A career that created ‘the conscience of healthcare’
Many observers would cite Dr. Don Berwick’s promotion of the Triple Aim—now embraced by virtually every healthcare leader—as the highlight of his career.
Others would point to his role, as administrator of the Centers for Medicare and Medicaid Services, in implementing the Affordable Care Act. Some would credit his leadership of the Institute for Healthcare Improvement, which he co-founded.
Berwick, president emeritus and senior fellow at the IHI, chooses something else. “Of all of the specific projects or programs that I got to participate in, the one that I feel proudest of and most delighted with was the 100,000 Lives Campaign,” he said.
“Don has been characterized as the conscience of healthcare in the United States,
and I think that characterization is 100% true.”
Dr. Kedar Mate, president and CEO of the
Institute for Healthcare Improvement
Present Serves as chair of the National Academy of Medicine Board on Health Care Services
2019 Elected member of the American Academy of Arts and Sciences
2016 Elected member of the American Philosophical Society
1997 Elected member of the Institute of Medicine/National Academy of Medicine
2002-07 Served two terms on the Institute of Medicine Council
2005 Appointed Honorary Knight Commander of the British Empire by Queen Elizabeth II in honor of his work with the British National Health Service
Career in review
2012-present President emeritus and senior fellow, Institute for Healthcare Improvement
2012-14 Candidate for the Democratic Party’s nomination for governor of Massachusetts
2010-11 Administrator, Centers for Medicare and Medicaid Services
1991-2010 President and CEO, Institute for Healthcare Improvement
1987-91 Principal investigator, National Demonstration Project on Quality Improvement in Health Care
1980-89 Various positions, including vice president for quality-of-care measurement, Harvard Community Health Plan
1975-96 Pediatrician, Children’s Hospital Medical Center
Since 1972 Various academic appointments at Harvard, including clinical professor of pediatrics and healthcare policy, Harvard Medical School, and professor of health policy and management, Harvard School of Public Health. Currently, a lecturer in the Department of Healthcare Policy
Harvard Medical School, 1972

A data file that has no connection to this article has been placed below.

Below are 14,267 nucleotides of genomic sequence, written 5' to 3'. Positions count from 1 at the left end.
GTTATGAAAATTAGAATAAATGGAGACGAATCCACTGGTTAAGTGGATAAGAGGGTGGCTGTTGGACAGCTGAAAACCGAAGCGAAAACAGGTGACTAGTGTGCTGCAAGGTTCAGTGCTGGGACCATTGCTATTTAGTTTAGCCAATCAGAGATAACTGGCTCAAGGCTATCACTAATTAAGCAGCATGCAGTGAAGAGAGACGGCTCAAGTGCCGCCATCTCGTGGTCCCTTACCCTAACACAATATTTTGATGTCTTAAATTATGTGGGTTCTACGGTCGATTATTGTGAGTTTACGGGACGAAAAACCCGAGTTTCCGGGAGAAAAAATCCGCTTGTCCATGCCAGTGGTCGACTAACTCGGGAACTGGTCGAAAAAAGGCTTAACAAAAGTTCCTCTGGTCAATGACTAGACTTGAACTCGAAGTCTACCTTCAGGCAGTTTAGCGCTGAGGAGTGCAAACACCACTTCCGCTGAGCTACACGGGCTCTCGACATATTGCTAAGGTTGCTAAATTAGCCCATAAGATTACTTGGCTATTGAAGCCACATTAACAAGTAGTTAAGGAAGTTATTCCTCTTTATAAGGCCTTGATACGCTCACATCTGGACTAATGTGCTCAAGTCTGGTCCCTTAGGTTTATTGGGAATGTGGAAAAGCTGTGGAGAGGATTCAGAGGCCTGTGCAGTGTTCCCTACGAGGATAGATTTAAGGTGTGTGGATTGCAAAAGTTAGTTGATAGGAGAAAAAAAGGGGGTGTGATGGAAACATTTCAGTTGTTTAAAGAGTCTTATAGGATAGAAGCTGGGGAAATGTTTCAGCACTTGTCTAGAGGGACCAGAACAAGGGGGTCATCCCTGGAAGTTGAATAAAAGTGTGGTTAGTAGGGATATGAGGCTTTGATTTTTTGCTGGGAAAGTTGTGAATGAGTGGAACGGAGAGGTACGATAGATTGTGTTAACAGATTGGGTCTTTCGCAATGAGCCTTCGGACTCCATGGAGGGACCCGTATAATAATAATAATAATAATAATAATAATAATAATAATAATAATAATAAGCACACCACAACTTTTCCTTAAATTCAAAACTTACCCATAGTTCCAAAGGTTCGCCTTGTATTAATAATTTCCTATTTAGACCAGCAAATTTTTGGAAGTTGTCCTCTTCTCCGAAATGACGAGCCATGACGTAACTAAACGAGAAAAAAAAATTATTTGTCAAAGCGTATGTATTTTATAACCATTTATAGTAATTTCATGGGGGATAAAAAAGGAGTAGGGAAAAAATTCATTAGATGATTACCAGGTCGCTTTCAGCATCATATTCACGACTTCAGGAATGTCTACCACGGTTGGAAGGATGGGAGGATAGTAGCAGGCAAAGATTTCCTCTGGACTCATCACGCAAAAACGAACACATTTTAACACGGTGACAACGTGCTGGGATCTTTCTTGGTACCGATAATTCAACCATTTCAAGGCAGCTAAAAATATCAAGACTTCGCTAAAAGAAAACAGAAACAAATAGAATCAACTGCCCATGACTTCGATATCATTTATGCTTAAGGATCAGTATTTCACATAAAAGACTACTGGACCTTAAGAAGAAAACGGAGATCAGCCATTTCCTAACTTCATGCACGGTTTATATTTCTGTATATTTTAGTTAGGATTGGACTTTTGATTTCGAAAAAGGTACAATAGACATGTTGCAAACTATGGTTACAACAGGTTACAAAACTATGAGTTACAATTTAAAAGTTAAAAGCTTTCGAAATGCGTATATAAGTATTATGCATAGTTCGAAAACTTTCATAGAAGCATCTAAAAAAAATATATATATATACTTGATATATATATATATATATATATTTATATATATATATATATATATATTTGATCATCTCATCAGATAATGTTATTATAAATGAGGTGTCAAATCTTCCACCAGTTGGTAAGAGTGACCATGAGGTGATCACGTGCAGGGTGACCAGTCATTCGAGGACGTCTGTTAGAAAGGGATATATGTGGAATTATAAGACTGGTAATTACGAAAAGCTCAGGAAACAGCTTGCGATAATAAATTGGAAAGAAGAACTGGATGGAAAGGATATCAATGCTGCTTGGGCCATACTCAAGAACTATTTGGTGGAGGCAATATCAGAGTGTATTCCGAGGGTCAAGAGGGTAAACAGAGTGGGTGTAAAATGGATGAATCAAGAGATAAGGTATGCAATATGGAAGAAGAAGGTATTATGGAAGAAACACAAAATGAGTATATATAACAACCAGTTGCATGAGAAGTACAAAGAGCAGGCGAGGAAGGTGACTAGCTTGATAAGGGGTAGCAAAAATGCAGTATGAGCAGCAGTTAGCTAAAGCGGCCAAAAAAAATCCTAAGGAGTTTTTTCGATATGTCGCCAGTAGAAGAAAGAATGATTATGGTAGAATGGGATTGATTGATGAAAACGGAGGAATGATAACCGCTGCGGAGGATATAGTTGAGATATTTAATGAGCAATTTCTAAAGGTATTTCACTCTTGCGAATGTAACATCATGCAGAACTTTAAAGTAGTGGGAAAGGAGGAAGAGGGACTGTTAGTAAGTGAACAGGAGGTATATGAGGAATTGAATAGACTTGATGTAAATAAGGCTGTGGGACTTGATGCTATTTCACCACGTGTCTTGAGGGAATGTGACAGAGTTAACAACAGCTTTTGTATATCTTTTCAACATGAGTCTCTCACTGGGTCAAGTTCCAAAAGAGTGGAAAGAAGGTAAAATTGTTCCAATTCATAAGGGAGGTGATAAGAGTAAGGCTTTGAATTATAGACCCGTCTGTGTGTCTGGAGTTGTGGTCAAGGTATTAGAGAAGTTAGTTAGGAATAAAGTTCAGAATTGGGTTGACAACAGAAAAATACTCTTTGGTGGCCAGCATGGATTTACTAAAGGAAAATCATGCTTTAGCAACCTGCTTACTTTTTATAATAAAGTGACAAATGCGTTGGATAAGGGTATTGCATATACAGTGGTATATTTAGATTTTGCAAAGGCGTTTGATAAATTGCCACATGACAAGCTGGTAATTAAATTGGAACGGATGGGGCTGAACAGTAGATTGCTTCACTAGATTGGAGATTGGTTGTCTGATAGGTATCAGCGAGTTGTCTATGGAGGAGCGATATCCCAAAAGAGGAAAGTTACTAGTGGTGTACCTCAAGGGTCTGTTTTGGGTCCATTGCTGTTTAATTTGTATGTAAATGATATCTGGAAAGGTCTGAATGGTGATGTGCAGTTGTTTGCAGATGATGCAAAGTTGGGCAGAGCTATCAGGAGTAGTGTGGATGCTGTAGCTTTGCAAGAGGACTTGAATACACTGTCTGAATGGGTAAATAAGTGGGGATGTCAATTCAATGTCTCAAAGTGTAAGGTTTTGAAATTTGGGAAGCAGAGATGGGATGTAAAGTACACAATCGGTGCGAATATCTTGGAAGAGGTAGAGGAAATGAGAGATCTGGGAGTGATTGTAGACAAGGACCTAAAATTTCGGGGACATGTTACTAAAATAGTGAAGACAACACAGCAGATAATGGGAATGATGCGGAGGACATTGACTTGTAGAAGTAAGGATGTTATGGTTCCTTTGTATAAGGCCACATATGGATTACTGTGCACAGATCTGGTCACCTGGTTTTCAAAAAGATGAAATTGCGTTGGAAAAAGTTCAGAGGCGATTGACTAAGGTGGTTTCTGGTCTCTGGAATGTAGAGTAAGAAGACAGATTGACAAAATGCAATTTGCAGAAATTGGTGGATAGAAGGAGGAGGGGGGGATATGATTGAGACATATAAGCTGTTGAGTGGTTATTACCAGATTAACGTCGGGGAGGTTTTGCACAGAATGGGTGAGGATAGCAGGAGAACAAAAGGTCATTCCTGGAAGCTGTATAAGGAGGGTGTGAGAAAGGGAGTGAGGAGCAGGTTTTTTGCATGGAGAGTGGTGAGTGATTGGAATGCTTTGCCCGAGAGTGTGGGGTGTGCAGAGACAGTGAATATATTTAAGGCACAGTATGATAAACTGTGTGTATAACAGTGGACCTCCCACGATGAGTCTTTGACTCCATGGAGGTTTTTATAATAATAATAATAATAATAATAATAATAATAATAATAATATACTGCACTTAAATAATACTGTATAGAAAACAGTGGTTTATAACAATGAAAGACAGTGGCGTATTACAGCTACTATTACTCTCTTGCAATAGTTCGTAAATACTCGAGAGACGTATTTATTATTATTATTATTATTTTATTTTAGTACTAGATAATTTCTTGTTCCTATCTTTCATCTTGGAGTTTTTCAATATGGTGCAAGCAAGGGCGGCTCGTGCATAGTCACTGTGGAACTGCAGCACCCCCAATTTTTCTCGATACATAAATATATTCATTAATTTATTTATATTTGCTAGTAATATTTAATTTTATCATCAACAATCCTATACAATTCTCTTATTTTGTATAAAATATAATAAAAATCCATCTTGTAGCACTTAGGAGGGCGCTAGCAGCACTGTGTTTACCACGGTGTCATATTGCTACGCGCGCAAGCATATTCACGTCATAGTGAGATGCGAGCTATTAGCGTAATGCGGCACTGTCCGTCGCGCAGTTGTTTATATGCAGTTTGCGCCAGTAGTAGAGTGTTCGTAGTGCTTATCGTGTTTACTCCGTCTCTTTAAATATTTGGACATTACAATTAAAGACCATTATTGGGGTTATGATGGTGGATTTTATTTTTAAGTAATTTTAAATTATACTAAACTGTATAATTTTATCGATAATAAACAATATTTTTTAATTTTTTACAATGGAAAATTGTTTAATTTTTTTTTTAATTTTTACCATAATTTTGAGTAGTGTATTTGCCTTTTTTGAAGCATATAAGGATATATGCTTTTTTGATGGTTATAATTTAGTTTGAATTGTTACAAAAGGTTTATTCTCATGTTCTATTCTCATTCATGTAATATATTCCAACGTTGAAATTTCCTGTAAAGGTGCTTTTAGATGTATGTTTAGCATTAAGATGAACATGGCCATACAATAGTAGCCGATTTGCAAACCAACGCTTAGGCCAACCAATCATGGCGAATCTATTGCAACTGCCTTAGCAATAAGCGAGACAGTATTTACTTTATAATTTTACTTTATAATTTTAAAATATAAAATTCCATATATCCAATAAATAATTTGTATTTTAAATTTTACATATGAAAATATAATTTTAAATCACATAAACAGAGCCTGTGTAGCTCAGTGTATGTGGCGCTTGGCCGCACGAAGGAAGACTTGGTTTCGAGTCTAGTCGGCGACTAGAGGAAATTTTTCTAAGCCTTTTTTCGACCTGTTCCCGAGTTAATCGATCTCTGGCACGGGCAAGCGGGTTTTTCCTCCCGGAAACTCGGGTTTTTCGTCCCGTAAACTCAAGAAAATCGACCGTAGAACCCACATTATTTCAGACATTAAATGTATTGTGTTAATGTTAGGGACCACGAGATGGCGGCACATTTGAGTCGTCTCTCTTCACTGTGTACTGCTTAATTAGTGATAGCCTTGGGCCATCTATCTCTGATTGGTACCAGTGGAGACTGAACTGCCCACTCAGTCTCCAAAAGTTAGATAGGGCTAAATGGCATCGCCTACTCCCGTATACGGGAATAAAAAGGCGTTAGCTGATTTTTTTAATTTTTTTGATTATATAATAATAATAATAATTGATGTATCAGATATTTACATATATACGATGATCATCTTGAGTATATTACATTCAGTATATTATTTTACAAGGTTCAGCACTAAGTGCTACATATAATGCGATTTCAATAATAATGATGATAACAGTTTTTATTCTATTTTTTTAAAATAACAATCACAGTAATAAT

Public policy, John F. Kennedy School of Government, Harvard University, 1972
Social relations, Harvard College, 1968
The IHI initiative, launched in December 2004, mobilized more than 3,000 hospitals to focus on patient safety sufficiently that they could extend or save 100,000 lives during an 18-month period, proving that deaths by central line infections, adverse drug events and other common hazards in care are not inevitable.
“I don’t think I’ve ever seen such an outpouring of support and enthusiasm and authentic engagement,” he said. “It was very moving and it was all volunteered. There was no financial incentive—they did it because they felt it was important to do.”
For this and his many other contributions to healthcare, Berwick is being inducted into Modern Healthcare’s Health Care Hall of Fame.
Berwick showed how industrial engineering, manufacturing science, reliability science, and systems thinking could be applied to healthcare to make health systems more reliable, high-performing, person-centered, higher-quality and safer, said Dr. Kedar Mate, IHI’s president and CEO. But that’s only part of his legacy.
“Don has been characterized as the conscience of healthcare in the United States, and I think that characterization is 100% true,” he said. “He represents a bulwark against injustice, and he’s out there always picking the right side of the fight.”
Berwick has inspired people around the world to make healthcare safer and more affordable, Dr. Gary Kaplan, a former IHI board chair, said in an email.